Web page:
The Royal Prerogative occupies an crucial space in the national consciousness and legislature. In his awesome book The Monarchy and the Constitution, Vernon Bogdanor locates the authority of the Crown in its emotional resonance, a direct consequence of the Crown's wholly non-executive role ("a set of conventions have limited the discretion of the sovereign so that his or her public acts are in reality those of ministers"). The Crown may, by law, ‘exercise discretion’ to any measure it wishes. Hold on, it’s less stupid than that. In truth, the Crown has only three ‘rights’, as Bagehot wrote; ‘the right to be consulted, the right to advise, and the right to warn.’

Other countries have other figureheads; the best example is the US and their Constitution. President Ciampi, for example, garnered only a fraction of the Queen's affection, with only a few more executive functions. We’re a parliamentary democracy; our figurehead is a single person. This 'symbol', the Crown, is at once separate from and yet an embodiment of the democratic process.

Bogdanor goes on to say that the most important role the Queen fulfils is exercising discretion as a 'guardian of the constitution' - when she deems there to be deviance from it, she is to ensure that 'the values that lie at the foundation of a constitutional system are preserved'. "The doctrine that the sovereign is required to act on the advice of ministers presupposes that ministers themselves act within the framework and presumptions of constitutional government". The Monarch is meant to be a disinterested arbiter, watchfully exercising some kind of Robespierrean and arbitrarily devised 'constitutional will'.* There’s a paradox here. While the Crown appears to be subordinate to the executors of the constitution, she is also its ultimate guarantor and executor - executively non-executive? If our ultimate democratic safeguard is a non-democratic function, are we, eventually, functionally non-democratic?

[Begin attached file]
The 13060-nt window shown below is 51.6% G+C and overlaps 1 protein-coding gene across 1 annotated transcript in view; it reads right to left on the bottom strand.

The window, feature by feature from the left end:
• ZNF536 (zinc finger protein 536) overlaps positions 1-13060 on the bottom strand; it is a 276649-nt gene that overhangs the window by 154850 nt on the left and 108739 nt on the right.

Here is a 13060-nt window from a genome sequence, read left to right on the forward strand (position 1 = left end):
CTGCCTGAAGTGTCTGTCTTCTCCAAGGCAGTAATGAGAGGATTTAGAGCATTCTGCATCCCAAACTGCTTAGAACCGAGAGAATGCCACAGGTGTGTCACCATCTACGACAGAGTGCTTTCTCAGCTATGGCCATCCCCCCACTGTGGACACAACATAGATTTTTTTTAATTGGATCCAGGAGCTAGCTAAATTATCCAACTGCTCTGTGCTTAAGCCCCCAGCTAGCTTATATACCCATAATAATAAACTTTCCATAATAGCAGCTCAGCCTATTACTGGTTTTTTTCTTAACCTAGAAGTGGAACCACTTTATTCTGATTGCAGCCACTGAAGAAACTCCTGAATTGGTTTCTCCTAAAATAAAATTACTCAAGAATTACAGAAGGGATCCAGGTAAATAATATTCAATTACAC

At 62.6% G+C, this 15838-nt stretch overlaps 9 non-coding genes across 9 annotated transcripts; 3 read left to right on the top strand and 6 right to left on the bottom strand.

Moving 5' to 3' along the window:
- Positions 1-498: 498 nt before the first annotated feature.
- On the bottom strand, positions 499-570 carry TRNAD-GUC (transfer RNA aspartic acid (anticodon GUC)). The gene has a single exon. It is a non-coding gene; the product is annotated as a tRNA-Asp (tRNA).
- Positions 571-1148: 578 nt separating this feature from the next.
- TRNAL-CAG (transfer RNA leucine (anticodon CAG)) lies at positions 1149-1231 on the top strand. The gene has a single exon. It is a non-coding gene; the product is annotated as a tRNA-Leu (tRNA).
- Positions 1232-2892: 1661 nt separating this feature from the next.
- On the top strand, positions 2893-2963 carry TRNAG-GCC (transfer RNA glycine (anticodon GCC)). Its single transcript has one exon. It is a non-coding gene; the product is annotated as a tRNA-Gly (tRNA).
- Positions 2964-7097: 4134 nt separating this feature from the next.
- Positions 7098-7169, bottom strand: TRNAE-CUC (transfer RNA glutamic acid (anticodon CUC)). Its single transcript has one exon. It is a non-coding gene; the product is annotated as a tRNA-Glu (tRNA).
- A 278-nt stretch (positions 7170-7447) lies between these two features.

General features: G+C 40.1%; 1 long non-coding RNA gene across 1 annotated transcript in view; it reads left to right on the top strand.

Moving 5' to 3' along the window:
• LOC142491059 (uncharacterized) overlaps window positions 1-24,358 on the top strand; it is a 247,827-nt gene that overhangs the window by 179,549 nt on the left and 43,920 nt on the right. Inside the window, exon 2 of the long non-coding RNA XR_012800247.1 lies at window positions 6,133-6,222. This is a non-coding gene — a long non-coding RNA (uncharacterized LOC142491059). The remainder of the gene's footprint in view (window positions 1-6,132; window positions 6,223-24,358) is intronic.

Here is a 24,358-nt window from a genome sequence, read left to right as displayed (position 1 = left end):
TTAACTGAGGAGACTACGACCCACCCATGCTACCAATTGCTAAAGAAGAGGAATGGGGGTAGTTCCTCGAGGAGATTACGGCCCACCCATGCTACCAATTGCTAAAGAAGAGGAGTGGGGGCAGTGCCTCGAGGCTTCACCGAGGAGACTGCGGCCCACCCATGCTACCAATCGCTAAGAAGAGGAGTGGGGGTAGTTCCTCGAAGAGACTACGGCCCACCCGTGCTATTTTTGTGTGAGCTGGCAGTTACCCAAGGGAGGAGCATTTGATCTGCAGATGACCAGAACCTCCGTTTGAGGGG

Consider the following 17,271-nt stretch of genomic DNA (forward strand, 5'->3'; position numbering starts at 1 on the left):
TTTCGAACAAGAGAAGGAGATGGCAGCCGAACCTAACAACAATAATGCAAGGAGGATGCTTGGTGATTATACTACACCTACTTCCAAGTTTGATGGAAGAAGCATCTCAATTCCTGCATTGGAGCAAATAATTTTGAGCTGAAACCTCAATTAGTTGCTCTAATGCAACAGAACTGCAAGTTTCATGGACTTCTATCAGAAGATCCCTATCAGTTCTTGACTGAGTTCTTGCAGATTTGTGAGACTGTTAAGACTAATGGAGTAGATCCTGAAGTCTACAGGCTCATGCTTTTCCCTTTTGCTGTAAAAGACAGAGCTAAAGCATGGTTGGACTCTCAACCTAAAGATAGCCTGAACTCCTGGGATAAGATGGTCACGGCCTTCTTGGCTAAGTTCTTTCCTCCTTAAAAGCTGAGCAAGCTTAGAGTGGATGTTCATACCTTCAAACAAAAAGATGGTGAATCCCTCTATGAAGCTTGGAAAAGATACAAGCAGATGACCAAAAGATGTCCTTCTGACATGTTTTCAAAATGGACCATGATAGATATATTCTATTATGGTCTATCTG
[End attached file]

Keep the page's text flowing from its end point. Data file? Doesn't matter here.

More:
The idea, basically, is that the Monarchy is like Democracy’s fuse. If things get out of hand, the monarchy goes first; only an issue deemed to be more important than Republicanism could bypass this effect. And in England, at least, I don’t think anything would raise quite the hell that sacking that lot would. So, really, it works.

This established, what are the problems for the future? I think that it’s inevitable that more constitutional legislation will be passed, and that, like urban sprawl, this will chip away at the countryside of the Royal Prerogative by writing it in. The point of the Royal Prerogative is that it is unwriteable. And hardcore constitutionalists prefer shall to may. And any formalization is a restriction. Now, I’m all for an anti-democratic safeguard of democracy: what about a council of nine appointed for life by whichever executive was in power on an as-and-when basis? I just don’t think it’d catch on, though – who’d take it seriously? Till then, the Royal Prerogative is all we’ve got.

* Cletus_the_Fetus points out that that this metaphor is counterproductive to what I'm trying to say: that Robespierre was a reaction against Louis XIV's "l'etat, c'est moi", and that the resason that the British Monarchy's powers are as they are is because in Britain we never want to need a Robespierre (as Earl Grey said in 1831, we need to "prevent the necessity for revolution"). This means that though, yes, Robespierre and the Queen both interpret mandates acquired in the vaguest of ways if at all, comparing the constitutional good to the public good is misleading. Robespierre has contributed in no small measure to the UK consitutional understanding. So I probably shouldn't mix things up by taking his name in allusive vein. There's an implicit causal fallacy, or something. Thanks, Cletus.


Robert Blackburn, The Electoral System in Britain
Vernon Bogdanor, The Monarchy and the Constitution